Friday, September 30, 2011

Outsourcing and internal control in Banking Part.I

The use of outsourcing is a growing phenomenon that is a strategic choice for enterprises, generally guided by the objective of streamlining production costs and improve profitability. Did not escape this trend, banks are also appeal to external structures in order to give them in exchange for remuneration of non-strategic or unprofitable. For example, check processing is an activity often outsourced by the banks because it creates a significant load input and low added value.

But beware; the outsourcing of an activity does not prevent its control.
Indeed, 2007 orders involve clarifying the controls to be installed on the outsourced activities "essential." These changes are intended to ensure the principle of "no transfer of responsibility" of the Bank's external service provider. In this context, banks should review their internal control systems with a view to measuring, monitoring and control of risks related to outsourced activities. The controls must include details of:

* A guarantee of quality for normal service.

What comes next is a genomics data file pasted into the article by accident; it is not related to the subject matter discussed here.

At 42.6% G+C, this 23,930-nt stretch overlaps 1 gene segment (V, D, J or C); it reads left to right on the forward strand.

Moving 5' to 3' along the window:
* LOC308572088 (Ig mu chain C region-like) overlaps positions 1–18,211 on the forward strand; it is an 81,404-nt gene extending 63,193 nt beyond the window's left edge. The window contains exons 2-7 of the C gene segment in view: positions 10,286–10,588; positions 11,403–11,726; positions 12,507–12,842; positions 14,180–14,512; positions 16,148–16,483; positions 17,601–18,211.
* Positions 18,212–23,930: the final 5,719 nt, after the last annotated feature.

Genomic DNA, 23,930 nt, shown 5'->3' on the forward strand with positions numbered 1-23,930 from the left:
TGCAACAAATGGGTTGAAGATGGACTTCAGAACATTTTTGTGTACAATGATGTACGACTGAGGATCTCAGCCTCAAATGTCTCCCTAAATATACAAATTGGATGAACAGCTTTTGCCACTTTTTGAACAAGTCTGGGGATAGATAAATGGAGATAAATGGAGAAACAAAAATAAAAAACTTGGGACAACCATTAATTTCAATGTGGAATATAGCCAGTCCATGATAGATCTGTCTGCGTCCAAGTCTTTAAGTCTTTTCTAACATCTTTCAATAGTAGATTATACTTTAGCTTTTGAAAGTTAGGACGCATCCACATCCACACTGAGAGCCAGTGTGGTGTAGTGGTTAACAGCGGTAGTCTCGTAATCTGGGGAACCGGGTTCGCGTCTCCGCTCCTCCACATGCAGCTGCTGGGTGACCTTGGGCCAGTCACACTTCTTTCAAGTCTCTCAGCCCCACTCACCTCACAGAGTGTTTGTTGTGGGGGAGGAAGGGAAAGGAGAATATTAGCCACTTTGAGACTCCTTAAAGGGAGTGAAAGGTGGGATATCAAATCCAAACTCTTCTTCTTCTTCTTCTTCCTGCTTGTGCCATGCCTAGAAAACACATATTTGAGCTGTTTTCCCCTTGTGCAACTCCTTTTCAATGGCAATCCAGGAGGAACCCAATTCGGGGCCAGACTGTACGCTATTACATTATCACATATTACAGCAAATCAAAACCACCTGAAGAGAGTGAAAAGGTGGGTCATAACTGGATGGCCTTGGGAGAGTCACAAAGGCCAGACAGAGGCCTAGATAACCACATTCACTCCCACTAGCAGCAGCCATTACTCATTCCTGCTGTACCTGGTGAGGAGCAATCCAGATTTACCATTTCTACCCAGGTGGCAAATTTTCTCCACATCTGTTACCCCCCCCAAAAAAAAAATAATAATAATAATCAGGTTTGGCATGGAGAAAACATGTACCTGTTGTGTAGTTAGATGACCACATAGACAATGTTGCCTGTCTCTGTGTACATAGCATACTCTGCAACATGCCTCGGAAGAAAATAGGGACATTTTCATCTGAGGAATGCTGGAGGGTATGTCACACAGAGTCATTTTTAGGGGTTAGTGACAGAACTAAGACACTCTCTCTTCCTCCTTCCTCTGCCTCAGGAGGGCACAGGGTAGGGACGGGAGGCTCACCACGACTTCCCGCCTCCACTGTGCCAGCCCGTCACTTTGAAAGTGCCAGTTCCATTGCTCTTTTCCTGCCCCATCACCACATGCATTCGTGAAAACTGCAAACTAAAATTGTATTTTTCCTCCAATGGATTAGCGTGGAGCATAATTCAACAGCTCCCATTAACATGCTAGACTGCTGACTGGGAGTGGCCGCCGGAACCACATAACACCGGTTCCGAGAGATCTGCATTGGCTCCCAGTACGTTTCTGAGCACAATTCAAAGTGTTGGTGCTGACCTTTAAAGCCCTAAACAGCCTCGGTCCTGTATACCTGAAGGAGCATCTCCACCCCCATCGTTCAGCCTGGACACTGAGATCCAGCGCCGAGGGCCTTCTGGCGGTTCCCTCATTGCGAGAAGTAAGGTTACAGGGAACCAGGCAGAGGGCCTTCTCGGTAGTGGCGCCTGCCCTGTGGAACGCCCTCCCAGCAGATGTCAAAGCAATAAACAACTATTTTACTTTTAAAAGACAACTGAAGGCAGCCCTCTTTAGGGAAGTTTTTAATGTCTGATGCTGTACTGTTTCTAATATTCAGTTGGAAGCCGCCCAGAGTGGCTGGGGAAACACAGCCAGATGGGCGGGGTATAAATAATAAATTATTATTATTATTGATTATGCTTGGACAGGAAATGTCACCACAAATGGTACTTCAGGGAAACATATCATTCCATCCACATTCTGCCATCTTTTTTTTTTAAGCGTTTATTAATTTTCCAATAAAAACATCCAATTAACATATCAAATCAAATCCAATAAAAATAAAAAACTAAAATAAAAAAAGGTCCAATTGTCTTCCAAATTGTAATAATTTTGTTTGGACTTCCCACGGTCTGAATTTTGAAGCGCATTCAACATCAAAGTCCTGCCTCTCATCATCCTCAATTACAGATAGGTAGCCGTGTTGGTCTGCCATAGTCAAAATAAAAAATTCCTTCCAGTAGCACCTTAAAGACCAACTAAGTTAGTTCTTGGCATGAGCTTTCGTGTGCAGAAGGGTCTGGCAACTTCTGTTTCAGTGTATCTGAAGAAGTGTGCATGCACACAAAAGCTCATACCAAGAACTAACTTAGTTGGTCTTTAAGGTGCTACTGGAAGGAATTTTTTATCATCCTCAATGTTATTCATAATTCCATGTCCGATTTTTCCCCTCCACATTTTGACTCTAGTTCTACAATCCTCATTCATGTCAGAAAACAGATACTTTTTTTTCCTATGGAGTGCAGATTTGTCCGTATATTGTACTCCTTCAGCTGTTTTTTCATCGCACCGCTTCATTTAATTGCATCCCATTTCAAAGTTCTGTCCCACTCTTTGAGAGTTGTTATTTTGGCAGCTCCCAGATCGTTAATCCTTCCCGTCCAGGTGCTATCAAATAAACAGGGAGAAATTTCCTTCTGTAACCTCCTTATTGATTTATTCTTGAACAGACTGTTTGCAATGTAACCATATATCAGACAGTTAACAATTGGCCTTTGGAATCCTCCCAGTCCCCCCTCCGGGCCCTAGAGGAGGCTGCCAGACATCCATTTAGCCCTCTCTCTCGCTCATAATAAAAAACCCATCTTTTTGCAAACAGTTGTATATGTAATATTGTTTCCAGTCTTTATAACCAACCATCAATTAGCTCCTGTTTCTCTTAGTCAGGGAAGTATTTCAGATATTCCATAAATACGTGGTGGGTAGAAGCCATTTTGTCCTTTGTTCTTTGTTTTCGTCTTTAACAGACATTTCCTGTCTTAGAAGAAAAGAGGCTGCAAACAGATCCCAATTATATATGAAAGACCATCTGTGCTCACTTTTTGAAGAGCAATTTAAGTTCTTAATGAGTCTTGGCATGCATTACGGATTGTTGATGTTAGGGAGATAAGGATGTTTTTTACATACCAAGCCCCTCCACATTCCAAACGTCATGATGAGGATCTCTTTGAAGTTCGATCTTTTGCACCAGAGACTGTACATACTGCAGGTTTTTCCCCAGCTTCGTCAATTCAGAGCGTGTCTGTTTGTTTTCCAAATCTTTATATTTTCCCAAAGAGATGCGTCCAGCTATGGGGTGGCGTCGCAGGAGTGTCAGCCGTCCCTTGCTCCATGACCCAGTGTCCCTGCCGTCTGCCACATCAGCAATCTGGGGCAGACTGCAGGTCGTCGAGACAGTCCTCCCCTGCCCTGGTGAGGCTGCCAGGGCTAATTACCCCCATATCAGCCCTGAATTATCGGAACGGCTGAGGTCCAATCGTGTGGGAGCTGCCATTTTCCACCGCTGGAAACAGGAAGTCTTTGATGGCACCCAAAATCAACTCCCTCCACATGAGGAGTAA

* The establishment of a plan for continuity of service by the service (commitment of recovery time).
* The protection of confidential information.

De facto, the outsourcing should result in a written contract between the provider and establishing external client. The contract shall contain a clause giving the right to regular audits and a statement of the steps taken by the continuous monitoring and periodic monitoring of outsourced activities. In view of these regulations, what are the good practices observed in the square as part of outsourced providers to common? Given the fairly concentrated market providers, banks often resort to common providers. For example include BRINKS Evolution for transporting money or Experiance to check processing draining a very large market share on their respective activities.


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